BRUSSELS - European Union finance ministers looked set Friday to allow Britain to defer a massive 2.1 billion euro (S$3.4 billion) surcharge as Prime Minister David Cameron warned of a "major problem" if his demands were not met.
France suggested that a Dec 1 deadline for repayment of the surcharge, which Cameron has refused to meet, could be extended until Sept 2015 at a meeting in Brussels.
But Cameron, under pressure at home ahead of elections in May, said both the deadline and amount were unacceptable and could cause his increasingly eurosceptic country's exit from the EU in a 2017 referendum.
"The two elements that I said were absolutely clear were that we wouldn't pay two billion euros on December 1 and we didn't believe in paying anything like that amount," Cameron said at the Northern Future Forum in Helsinki.
"I hope they can be resolved... and if they can be then that'll be good, and if they can't - then obviously we'll have a major problem," he said at the Northern Future Forum in Helsinki.
The surcharges are based on a recalculation of member states' budgets over several years, also affecting countries such as the Netherlands and Italy, with punitive interest charges for any country that does not cough up.
France, Germany and several other countries are meanwhile set for a payout under the new rules, fuelling London's anger.
The row has overshadowed new European Commission chief Jean-Claude Juncker's first week in office, with Juncker accusing Cameron of having a "problem" with other leaders after the British premier brought it up at the October summit.
EU officials have said they are keen to keep Britain in the 28-nation bloc, but there are increasing signs that they are tiring of his demands, which also include limits on immigration.
A proposal to allow Britain to pay the bill in instalments was introduced Friday by Italy, which holds the rotating presidency of the EU, at the meeting of finance ministers.
French finance minister Michel Sapin said other EU nations were ready to be flexible.
France backs compromise
"We, France, have supported a position of compromise which is that where the sums are exceptional they could be paid over the next year and before the 1st of September," Sapin said.
But haggling over the details continued, with Britain seeking an end-of-2015 deadline that would take it well past elections, while the Dutch wanted it in September to avoid a budget debate in December that year, an EU official said.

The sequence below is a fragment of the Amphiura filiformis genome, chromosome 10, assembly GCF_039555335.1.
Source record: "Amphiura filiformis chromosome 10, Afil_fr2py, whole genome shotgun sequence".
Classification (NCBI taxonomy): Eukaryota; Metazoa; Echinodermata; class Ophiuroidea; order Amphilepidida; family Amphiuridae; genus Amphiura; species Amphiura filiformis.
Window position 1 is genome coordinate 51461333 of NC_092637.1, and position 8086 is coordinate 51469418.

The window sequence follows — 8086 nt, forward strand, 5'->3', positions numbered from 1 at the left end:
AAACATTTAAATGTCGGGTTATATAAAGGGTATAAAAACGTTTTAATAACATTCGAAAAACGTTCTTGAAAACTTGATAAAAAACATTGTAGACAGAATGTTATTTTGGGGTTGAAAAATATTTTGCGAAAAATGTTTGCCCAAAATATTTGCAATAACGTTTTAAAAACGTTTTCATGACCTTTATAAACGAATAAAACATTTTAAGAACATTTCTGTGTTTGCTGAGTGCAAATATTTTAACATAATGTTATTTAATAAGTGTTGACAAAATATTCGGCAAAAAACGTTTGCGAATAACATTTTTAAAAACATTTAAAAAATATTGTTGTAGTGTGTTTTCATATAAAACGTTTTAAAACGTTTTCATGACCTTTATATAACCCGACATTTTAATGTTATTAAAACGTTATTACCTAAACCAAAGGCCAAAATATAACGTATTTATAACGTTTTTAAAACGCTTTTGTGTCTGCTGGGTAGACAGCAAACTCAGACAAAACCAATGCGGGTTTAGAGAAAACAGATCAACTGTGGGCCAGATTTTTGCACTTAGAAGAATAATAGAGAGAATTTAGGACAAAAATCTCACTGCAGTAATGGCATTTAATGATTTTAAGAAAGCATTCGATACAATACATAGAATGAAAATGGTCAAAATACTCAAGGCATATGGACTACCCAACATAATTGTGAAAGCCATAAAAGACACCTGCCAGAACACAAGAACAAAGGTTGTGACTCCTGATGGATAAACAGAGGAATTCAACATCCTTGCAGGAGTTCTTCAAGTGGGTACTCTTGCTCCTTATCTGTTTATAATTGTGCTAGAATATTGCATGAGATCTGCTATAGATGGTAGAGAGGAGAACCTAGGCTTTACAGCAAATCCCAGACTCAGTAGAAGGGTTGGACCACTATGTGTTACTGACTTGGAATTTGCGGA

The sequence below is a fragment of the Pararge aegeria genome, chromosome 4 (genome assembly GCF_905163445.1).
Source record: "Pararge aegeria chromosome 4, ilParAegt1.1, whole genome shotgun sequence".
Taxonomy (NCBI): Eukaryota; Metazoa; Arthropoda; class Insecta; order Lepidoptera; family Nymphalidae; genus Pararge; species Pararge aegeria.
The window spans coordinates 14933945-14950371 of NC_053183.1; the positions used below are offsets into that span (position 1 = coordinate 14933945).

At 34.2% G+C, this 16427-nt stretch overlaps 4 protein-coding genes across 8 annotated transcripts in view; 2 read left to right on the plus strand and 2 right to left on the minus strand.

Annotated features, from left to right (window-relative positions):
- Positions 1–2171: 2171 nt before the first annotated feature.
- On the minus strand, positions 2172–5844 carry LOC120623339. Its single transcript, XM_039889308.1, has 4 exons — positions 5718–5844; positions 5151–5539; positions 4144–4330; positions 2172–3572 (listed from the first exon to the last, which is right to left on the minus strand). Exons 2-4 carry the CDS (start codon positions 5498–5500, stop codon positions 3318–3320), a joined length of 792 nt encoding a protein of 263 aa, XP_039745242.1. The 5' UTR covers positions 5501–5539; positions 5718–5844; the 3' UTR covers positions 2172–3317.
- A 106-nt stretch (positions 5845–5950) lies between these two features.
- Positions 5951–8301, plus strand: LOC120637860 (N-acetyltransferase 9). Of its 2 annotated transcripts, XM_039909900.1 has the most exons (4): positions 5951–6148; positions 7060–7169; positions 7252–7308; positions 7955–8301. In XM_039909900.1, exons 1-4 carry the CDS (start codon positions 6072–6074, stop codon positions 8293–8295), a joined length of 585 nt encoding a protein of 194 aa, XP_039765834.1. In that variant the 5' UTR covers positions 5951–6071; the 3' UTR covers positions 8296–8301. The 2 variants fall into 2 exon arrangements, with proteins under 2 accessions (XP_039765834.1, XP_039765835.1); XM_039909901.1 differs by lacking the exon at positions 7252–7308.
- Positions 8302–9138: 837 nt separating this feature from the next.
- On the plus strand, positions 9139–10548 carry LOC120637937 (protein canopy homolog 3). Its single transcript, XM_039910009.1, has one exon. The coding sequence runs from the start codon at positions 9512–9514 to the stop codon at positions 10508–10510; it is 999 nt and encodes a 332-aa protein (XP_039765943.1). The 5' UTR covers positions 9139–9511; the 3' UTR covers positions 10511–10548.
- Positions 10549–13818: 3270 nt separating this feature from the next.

Deficit-hit France meanwhile wanted the money next year to help with its budget, while Italy wants it this year, the official said.
"Cameron's game is clear. He is refusing to pay what he has to before the elections to show that he can stand up to Brussels. If he's re-elected then he can pay, if not he'll pass the buck," another European official told AFP on condition of anonymity.
Conservative Cameron, who has vetoed several EU financial moves at summits in recent years, is under threat from the eurosceptic UK Independence Party of Nigel Farage ahead of a general election in May.
Cameron has promised to hold an in-out referendum on membership of the EU by the end of 2017 if he is re-elected.
But there is growing annoyance at his general tone with the rest of Europe, with German Chancellor Angela Merkel reportedly saying that immigration curbs sought by Britain are a "red line". -
"He is unbearable," one European diplomat told AFP of Cameron after the British leader's comments on the bill following last month's summit.
Meanwhile a global tax breaks controversy surrounding Luxembourg and Juncker, who was the tiny EU country's prime minister before joining the Commission, hung over the meeting of ministers in Brussels.
Household names such as Pepsi, IKEA and Deutsche Bank were among companies named by the US-based International Consortium of Investigative Journalists (ICIJ) following a six-month investigation of 28,000 leaked documents.
The European Commission said it was already investigating Luxembourg's tax deals, while a spokesman for Juncker said he was unfazed.
Juncker presided over the tax affairs of Luxembourg at the time when the tax deals were brokered, transforming the country from a sleepy European backwater into a prized destination where the world's biggest companies channel their affairs.